Saturday, July 30, 2005

BMP to take up roadworks at a cost of Rs. 244 crores

BMP to take up roadworks at a cost of Rs. 244 crores

The Hindu

Tenders will be called within a week: Jothiramalingam

BANGALORE: The Bangalore Mahanagara Palike (BMP) will soon start a massive road upgrading project at a cost of Rs. 244 crores, the BMP Commissioner, K. Jothiramalingam, said.

At the BMP Council meeting here, the commissioner said tenders for these works would be called within a week, evaluated and sent to the Standing Committee on Works by September 15.

"We can start work soon after the committee approves it," the commissioner said.

The works include those to be taken up under the World Bank project at a cost Rs. 140 crores.

Of this, tenders for works costing Rs. 39 crores had already been called and were placed before the council for approval.

Tenders for the remaining works costing Rs. 101 crores would be called by August 2, the commissioner said.

He said the project also included works under the civic body's budgetary allocation for upgrading major roads at a cost of Rs. 50 crores, ward grants of Rs. 30 crores and the second phase of "complete blacktop asphalting" of roads at a cost Rs. 63 crores.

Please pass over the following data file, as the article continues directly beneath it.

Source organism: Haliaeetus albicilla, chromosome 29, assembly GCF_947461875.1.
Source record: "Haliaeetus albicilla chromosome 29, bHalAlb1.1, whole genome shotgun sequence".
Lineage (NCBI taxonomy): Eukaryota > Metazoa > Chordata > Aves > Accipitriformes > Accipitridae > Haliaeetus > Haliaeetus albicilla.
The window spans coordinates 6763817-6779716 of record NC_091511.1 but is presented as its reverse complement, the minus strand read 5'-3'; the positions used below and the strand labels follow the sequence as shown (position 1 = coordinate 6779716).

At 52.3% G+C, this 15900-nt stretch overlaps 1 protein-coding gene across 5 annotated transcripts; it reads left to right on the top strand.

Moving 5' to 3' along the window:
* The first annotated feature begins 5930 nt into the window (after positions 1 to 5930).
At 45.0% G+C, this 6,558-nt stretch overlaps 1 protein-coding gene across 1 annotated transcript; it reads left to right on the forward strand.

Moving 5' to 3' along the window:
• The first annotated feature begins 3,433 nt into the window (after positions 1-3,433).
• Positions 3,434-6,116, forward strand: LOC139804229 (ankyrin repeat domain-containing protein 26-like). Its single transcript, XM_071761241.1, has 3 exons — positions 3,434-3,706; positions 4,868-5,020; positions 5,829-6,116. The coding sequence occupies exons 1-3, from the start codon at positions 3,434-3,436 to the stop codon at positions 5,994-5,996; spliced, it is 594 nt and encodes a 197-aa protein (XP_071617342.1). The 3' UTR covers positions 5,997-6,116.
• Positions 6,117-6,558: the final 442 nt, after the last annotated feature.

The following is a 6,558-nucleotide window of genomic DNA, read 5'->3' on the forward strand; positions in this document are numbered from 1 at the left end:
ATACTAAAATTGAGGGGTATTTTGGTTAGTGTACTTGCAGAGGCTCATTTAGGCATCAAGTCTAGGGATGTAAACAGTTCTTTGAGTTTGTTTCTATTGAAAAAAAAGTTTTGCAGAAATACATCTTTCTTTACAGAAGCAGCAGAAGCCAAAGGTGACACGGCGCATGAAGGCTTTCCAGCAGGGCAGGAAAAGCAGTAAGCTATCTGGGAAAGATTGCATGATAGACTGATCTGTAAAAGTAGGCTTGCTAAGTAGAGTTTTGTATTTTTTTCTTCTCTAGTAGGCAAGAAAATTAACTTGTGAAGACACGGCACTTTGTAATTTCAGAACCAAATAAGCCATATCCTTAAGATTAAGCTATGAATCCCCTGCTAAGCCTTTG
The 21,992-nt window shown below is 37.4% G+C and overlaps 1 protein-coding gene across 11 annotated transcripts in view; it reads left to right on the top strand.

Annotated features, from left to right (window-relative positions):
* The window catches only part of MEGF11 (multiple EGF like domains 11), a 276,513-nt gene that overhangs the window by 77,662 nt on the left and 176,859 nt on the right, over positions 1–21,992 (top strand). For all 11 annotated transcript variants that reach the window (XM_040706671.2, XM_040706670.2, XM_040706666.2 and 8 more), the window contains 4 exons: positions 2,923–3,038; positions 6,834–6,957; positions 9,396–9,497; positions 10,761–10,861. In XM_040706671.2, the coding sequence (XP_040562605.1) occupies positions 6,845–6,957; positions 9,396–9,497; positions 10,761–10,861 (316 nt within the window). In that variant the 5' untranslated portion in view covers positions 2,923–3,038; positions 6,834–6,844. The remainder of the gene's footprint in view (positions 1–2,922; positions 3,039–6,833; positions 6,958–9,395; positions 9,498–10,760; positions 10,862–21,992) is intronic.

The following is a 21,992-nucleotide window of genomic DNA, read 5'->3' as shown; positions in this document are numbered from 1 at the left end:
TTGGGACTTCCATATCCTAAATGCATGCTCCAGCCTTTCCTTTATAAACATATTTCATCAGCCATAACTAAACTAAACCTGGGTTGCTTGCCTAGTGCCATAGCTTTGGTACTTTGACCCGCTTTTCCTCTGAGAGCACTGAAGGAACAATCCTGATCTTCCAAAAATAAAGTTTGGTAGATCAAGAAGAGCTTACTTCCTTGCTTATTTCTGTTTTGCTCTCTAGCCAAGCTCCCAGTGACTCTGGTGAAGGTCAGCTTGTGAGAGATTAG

Pavement upgrading

This apart, the BMP had also set aside Rs. 50 crores to take up the second phase of pavement upgrading this year, he said.

Under the World Bank project, the BMP would upgrade medians, pavements and also lay ducts to avoid road-cutting in the future. The area corporators had been asked to identify roads, which needed to be developed immediately, he said.

Pointing out that the roads would be identified based on the traffic flow, the commissioner said sidewalks would also be upgraded under the project.

He reiterated that the BMP was discussing with the Railways for construction of railway under bridges (RUB) and railway over bridges (ROB) at Mathikere, Byappanahalli, Bapujinagar and Ganagondanahalli. "I will meet the railway officials and request them to start work at the earliest," he said.


Replying to members, who complained about potholes being filled with sand and mud in their areas, the commissioner said he would initiate stringent action against the area engineers if they were allowing shoddy work.

"We have enough stocks of coal tar for filling potholes. If the engineers are using sand and mud instead of the coal tar, they will be sent home," he said.


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